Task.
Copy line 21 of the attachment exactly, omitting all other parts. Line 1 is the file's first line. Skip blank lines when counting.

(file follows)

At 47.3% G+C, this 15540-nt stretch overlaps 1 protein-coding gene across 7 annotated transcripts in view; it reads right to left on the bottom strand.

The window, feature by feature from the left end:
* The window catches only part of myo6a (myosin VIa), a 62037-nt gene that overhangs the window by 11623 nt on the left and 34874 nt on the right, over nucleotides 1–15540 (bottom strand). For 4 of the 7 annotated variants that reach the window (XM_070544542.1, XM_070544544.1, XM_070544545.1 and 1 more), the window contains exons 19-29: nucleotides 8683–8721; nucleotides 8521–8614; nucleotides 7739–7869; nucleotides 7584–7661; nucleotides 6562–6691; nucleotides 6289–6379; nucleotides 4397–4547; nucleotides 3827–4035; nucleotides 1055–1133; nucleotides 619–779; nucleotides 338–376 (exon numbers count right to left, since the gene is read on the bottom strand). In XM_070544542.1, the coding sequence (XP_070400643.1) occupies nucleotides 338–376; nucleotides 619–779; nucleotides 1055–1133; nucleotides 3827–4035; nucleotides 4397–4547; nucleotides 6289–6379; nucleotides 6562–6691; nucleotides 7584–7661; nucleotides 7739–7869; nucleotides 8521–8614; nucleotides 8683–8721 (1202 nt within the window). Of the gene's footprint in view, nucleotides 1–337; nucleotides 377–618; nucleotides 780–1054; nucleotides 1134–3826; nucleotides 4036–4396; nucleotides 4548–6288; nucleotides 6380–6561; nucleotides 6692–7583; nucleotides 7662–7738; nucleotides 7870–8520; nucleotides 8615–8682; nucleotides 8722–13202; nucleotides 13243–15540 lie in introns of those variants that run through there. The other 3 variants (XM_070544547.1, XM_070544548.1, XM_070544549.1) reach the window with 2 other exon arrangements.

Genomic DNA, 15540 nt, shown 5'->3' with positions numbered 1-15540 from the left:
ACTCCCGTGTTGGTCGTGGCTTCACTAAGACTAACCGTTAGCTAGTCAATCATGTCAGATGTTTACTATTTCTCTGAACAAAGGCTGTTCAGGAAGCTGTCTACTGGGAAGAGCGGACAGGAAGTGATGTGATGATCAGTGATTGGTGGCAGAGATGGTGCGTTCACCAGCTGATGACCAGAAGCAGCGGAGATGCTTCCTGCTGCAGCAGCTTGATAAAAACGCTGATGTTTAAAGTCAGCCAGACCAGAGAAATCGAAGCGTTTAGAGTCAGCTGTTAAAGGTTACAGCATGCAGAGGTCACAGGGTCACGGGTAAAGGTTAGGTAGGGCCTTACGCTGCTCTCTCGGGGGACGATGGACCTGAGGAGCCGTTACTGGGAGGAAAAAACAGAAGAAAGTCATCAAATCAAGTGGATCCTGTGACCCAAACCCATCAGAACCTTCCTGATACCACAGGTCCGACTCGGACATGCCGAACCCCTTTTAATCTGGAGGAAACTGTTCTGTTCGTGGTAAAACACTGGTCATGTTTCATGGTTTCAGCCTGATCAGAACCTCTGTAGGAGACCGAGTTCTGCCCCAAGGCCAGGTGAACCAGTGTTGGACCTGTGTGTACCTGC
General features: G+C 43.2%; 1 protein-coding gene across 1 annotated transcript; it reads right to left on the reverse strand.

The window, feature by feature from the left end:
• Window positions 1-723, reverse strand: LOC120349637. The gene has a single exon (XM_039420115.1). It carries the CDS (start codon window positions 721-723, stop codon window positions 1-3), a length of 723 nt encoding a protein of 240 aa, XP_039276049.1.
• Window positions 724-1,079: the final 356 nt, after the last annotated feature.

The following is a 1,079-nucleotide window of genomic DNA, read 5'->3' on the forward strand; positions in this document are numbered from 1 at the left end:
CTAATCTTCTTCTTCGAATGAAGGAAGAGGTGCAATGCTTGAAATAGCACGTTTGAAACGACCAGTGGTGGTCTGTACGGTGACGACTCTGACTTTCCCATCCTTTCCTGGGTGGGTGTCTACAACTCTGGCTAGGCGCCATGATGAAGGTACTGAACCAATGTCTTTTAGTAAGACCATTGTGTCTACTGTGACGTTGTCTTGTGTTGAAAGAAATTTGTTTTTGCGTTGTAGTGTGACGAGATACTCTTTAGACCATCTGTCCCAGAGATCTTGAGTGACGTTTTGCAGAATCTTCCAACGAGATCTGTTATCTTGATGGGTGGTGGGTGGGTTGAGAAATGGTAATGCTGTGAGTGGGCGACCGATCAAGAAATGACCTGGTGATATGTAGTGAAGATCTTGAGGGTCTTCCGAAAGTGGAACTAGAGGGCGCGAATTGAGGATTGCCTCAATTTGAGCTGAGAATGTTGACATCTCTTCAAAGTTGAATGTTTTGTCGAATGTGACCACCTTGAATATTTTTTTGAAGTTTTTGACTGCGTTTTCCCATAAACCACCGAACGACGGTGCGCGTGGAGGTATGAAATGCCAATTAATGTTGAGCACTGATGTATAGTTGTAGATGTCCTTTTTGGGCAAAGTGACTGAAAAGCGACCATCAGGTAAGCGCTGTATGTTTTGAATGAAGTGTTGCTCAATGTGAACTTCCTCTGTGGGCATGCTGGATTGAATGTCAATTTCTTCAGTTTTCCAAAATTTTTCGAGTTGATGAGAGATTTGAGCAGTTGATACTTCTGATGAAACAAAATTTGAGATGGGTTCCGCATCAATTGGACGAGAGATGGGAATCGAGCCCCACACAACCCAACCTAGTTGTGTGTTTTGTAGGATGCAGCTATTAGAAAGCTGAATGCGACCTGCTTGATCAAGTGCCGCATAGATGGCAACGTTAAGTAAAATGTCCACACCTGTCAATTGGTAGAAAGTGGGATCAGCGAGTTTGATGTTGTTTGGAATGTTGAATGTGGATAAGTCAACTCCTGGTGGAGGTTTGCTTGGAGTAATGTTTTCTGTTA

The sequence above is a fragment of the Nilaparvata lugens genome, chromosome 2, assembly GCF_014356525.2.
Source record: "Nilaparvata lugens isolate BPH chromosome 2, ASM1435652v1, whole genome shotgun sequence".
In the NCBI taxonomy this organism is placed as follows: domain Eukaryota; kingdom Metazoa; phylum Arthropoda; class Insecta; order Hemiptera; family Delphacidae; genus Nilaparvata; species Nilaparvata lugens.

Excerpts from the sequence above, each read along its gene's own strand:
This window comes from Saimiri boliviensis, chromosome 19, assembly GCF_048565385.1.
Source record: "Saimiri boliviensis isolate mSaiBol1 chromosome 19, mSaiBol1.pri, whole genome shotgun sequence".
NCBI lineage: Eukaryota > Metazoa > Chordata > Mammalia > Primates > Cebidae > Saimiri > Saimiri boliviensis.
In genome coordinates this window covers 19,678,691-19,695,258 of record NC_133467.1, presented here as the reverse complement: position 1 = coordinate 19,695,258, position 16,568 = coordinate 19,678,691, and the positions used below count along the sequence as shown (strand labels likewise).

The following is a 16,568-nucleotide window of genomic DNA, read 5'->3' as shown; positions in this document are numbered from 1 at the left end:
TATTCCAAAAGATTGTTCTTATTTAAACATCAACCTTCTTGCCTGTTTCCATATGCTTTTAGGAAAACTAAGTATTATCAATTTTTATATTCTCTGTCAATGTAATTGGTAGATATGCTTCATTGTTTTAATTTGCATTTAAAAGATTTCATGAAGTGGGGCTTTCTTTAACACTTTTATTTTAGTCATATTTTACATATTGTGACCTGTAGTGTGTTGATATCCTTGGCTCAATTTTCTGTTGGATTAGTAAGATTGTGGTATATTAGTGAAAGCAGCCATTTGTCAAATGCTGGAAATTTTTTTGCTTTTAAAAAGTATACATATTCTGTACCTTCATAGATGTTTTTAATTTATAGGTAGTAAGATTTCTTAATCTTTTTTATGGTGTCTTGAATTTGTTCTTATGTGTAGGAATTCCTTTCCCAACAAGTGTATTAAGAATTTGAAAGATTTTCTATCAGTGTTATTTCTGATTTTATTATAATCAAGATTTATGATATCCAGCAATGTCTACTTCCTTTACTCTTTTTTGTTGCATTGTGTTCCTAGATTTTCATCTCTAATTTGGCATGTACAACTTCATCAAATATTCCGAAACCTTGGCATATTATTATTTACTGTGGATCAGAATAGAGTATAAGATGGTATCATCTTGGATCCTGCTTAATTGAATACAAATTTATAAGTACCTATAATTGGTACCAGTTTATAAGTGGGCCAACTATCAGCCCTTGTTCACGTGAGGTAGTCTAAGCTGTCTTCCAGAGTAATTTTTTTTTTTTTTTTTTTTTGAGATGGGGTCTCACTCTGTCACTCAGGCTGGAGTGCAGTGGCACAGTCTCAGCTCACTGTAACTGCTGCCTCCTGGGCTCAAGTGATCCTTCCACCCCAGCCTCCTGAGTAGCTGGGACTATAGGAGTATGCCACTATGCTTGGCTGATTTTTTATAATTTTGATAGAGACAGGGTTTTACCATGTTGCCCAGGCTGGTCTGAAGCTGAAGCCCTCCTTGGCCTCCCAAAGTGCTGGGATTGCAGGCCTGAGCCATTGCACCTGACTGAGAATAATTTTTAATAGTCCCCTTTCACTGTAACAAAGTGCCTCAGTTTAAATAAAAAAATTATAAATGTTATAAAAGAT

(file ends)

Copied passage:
TATTCCAAAAGATTGTTCTTATTTAAACATCAACCTTCTTGCCTGTTTCCATATGCTTTTAGGAAAACTAAGTATTATCAATTTTTATATTCTCTGTCAATGTAATTGGTAGATATGCTTCATTGTTTTAATTTGCATTTAAAAGATTTCATGAAGTGGGGCTTTCTTTAACACTTTTATTTTAGTCATATTTTACATATTGTGACCTGTAGTGTGTTGATATCCTTGGCTCAATTTTCTGTTGGATTAGTAAGATTGTGGTATATTAGTGAAAGCAGCCATTTGTCAAATGCTGGAAATTTTTTTGCTTTTAAAAAGTATACATATTCTGTACCTTCATAGATGTTTTTAATTTATAGGTAGTAAGATTTCTTAATCTTTTTTATGGTGTCTTGAATTTGTTCTTATGTGTAGGAATTCCTTTCCCAACAAGTGTATTAAGAATTTGAAAGATTTTCTATCAGTGTTATTTCTGATTTTATTATAATCAAGATTTATGATATCCAGCAATGTCTACTTCCTTTACTCTTTTTTGTTGCATTGTGTTCCTAGATTTTCATCTCTAATTTGGCATGTACAACTTCATCAAATATTCCGAAACCTTGGCATATTATTATTTACTGTGGATCAGAATAGAGTATAAGATGGTATCATCTTGGATCCTGCTTAATTGAATACAAATTTATAAGTACCTATAATTGGTACCAGTTTATAAGTGGGCCAACTATCAGCCCTTGTTCACGTGAGGTAGTCTAAGCTGTCTTCCAGAGTAATTTTTTTTTTTTTTTTTTTTTGAGATGGGGTCTCACTCTGTCACTCAGGCTGGAGTGCAGTGGCACAGTCTCAGCTCACTGTAACTGCTGCCTCCTGGGCTCAAGTGATCCTTCCACCCCAGCCTCCTGAGTAGCTGGGACTATAGGAGTATGCCACTATGCTTGGCTGATTTTTTATAATTTTGATAGAGACAGGGTTTTACCATGTTGCCCAGGCTGGTCTGAAGCTGAAGCCCTCCTTGGCCTCCCAAAGTGCTGGGATTGCAGGCCTGAGCCATTGCACCTGACTGAGAATAATTTTTAATAGTCCCCTTTCACTGTAACAAAGTGCCTCAGTTTAAATAAAAAAATTATAAATGTTATAAAAGAT